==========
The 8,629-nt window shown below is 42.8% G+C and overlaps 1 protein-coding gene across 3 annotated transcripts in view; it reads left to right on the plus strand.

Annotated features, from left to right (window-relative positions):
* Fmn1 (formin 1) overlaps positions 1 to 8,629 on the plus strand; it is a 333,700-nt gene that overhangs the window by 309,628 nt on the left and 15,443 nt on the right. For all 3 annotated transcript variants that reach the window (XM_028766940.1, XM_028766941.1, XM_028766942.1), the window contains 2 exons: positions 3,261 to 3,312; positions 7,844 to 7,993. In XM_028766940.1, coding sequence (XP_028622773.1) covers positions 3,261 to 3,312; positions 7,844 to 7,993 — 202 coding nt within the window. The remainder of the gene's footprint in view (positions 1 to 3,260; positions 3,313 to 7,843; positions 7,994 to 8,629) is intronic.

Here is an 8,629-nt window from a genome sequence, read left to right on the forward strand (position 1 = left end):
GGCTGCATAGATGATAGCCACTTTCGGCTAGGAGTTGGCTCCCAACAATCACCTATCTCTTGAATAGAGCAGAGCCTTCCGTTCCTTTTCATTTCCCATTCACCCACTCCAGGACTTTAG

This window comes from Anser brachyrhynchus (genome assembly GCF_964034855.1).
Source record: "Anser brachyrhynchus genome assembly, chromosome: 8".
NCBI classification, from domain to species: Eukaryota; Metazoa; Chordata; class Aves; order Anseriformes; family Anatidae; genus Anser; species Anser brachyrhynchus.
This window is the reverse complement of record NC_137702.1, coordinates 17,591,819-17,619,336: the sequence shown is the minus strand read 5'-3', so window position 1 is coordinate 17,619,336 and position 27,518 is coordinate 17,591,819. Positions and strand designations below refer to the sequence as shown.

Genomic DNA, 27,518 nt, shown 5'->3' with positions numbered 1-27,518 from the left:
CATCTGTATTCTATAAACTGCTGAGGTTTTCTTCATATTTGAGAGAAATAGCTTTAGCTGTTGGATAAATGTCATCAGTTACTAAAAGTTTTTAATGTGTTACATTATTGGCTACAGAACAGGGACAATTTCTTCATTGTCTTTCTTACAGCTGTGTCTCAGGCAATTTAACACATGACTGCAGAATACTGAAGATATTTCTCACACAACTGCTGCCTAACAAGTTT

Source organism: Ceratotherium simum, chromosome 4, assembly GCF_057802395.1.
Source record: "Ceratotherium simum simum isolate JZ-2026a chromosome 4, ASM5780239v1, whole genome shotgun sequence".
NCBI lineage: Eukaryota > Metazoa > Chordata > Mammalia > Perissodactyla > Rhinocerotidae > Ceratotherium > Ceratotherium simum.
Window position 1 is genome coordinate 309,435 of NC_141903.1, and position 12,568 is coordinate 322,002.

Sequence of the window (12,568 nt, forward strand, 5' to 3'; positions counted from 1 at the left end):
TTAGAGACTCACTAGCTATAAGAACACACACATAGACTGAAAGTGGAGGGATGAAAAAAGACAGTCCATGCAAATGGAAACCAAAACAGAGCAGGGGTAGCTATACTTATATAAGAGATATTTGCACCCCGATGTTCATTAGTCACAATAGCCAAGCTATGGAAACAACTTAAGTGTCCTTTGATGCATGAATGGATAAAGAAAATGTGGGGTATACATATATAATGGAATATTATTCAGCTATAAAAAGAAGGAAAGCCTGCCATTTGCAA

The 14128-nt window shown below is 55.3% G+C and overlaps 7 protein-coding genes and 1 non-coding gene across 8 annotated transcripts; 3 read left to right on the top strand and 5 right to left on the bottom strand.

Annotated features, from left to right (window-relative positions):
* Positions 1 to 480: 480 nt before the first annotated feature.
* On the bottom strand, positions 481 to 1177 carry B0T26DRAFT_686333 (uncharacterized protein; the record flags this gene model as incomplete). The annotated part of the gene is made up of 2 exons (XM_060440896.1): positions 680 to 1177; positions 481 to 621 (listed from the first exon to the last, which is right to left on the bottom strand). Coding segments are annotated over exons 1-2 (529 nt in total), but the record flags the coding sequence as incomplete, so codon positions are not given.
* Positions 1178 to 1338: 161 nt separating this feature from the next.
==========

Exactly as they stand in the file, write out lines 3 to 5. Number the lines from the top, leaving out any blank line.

* Fmn1 (formin 1) overlaps positions 1 to 8,629 on the plus strand; it is a 333,700-nt gene that overhangs the window by 309,628 nt on the left and 15,443 nt on the right. For all 3 annotated transcript variants that reach the window (XM_028766940.1, XM_028766941.1, XM_028766942.1), the window contains 2 exons: positions 3,261 to 3,312; positions 7,844 to 7,993. In XM_028766940.1, coding sequence (XP_028622773.1) covers positions 3,261 to 3,312; positions 7,844 to 7,993 — 202 coding nt within the window. The remainder of the gene's footprint in view (positions 1 to 3,260; positions 3,313 to 7,843; positions 7,994 to 8,629) is intronic.

Here is an 8,629-nt window from a genome sequence, read left to right on the forward strand (position 1 = left end):
GGCTGCATAGATGATAGCCACTTTCGGCTAGGAGTTGGCTCCCAACAATCACCTATCTCTTGAATAGAGCAGAGCCTTCCGTTCCTTTTCATTTCCCATTCACCCACTCCAGGACTTTAG